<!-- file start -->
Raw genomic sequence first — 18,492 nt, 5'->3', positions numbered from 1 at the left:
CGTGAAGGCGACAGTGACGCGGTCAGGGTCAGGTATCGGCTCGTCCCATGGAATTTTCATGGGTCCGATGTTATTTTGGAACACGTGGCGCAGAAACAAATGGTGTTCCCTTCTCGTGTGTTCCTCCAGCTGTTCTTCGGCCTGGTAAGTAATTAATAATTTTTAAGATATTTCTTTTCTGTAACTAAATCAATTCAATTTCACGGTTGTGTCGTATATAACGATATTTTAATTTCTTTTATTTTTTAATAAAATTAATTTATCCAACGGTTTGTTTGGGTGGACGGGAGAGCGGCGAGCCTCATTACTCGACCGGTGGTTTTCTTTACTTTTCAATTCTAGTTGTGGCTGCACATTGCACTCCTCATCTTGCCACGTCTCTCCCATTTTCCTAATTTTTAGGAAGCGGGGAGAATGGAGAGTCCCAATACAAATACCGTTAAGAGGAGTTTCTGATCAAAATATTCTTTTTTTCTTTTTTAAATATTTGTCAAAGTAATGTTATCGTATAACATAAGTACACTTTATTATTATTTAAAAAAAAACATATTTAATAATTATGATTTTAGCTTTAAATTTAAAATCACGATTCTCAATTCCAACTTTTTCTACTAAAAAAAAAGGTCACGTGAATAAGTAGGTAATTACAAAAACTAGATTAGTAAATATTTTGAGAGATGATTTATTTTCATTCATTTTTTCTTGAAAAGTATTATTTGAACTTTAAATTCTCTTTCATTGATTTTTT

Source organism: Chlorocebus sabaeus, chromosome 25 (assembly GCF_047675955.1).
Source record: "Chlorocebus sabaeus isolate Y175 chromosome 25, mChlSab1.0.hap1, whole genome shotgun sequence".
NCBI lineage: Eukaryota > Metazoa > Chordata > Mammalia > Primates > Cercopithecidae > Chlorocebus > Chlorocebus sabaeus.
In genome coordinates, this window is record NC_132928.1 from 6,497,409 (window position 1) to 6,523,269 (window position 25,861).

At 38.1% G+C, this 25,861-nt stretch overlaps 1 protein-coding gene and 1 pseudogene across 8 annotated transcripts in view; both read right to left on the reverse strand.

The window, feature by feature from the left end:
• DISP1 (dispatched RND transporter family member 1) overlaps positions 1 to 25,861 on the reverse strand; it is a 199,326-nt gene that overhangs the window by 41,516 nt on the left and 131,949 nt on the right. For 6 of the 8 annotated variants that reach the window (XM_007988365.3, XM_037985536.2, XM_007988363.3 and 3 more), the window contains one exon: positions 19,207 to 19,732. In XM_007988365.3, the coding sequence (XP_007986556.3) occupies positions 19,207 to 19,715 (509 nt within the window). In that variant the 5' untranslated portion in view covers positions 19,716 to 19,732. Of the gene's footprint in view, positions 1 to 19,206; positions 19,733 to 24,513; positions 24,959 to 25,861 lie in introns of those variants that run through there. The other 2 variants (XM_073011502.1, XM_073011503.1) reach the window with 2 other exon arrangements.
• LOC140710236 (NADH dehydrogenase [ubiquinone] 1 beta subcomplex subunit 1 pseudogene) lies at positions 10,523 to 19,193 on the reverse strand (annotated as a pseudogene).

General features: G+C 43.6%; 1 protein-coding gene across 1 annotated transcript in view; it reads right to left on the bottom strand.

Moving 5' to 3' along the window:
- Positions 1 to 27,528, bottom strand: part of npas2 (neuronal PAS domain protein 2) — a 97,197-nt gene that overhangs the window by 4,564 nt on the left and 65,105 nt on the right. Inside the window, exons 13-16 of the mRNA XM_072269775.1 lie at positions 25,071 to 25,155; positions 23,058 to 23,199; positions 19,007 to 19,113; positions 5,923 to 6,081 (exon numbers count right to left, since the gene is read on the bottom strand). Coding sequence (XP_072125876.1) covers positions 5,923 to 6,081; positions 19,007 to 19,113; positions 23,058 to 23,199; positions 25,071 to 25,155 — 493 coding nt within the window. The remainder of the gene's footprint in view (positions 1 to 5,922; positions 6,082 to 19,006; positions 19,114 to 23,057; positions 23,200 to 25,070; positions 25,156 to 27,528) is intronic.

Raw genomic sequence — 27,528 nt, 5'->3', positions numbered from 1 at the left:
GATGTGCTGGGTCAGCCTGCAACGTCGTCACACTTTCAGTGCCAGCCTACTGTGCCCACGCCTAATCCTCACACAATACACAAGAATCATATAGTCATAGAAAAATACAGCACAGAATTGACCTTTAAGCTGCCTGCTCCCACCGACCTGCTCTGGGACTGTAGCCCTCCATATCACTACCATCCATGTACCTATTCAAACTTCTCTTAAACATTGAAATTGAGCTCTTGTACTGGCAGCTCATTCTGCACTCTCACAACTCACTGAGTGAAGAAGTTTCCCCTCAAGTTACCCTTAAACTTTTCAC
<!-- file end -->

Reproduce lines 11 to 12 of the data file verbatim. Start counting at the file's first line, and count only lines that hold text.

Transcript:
General features: G+C 43.6%; 1 protein-coding gene across 1 annotated transcript in view; it reads right to left on the bottom strand.

Moving 5' to 3' along the window: